../file-system/small/pdf ../file-system/small/pdf Impact of the Dimitra Clubs Dimitra Newsletter 22, Art. p.5. A participatory evaluation process analyzed the results of the Dimitra clubs in Niger. As a result of the dynamics, improved hygiene practices have been observed – for example, the local butcher has set up a more hygienic abattoir and some villages have introduced a health day, once a week. In some places, waste from the village is used as fertilizer in the fields, linking respect for the environment with agriculture http://www.fao.org/docrep/016/ap542e/ap542e.pdf

This initiative has yielded remarkable results that are lasting even after FAO’s support has stopped: the Dimitra Clubs keep meeting, discussing and acting and have made the approach theirs (ownership) because the clubs facilitate a real community dynamics that mobilizes energies within the clubs and in the communities. Everywhere, the process has resulted in behavior changes, collective action, social cohesion, women’s leadership, better food security, networking and more generally better livelihoods. The activities are based on multi-level partnerships, synergies with other participatory approaches, initiatives, knowledge forums, exchange visits as well as large dissemination of publications and bi-annual newsletters. As a result, people feel less isolated and can make choices and improve their livelihoods. This greatly promotes sustainability. An external Gender Evaluation recognized the approach as a good practice for “moving beyond women’s economic empowerment”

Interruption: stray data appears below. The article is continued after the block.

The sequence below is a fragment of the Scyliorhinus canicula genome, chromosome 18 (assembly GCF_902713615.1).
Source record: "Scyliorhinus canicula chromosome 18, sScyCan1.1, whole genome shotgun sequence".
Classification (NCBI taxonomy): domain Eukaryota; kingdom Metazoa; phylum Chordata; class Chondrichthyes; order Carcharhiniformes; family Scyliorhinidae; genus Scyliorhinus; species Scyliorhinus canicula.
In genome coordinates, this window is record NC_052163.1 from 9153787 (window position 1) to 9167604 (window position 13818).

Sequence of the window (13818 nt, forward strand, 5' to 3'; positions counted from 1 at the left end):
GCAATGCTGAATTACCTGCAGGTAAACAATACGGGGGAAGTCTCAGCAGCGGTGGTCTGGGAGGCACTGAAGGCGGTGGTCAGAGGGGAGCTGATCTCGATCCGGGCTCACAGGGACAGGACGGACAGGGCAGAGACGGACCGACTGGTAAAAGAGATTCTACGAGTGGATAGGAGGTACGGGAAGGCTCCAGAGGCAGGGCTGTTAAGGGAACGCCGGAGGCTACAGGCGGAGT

An approach recognized by the Niger Government Allahoury Amadou, Representative of the Ministry of Agriculture in Niger, expresses government’s satisfaction over the results of the Dimitra programme in the country, in particular in relation to poverty eradication, food security, community participation and women’s empowerment. Thanks to the results achieved, the government has expressed interest in up-scaling the initiative in other regions of the country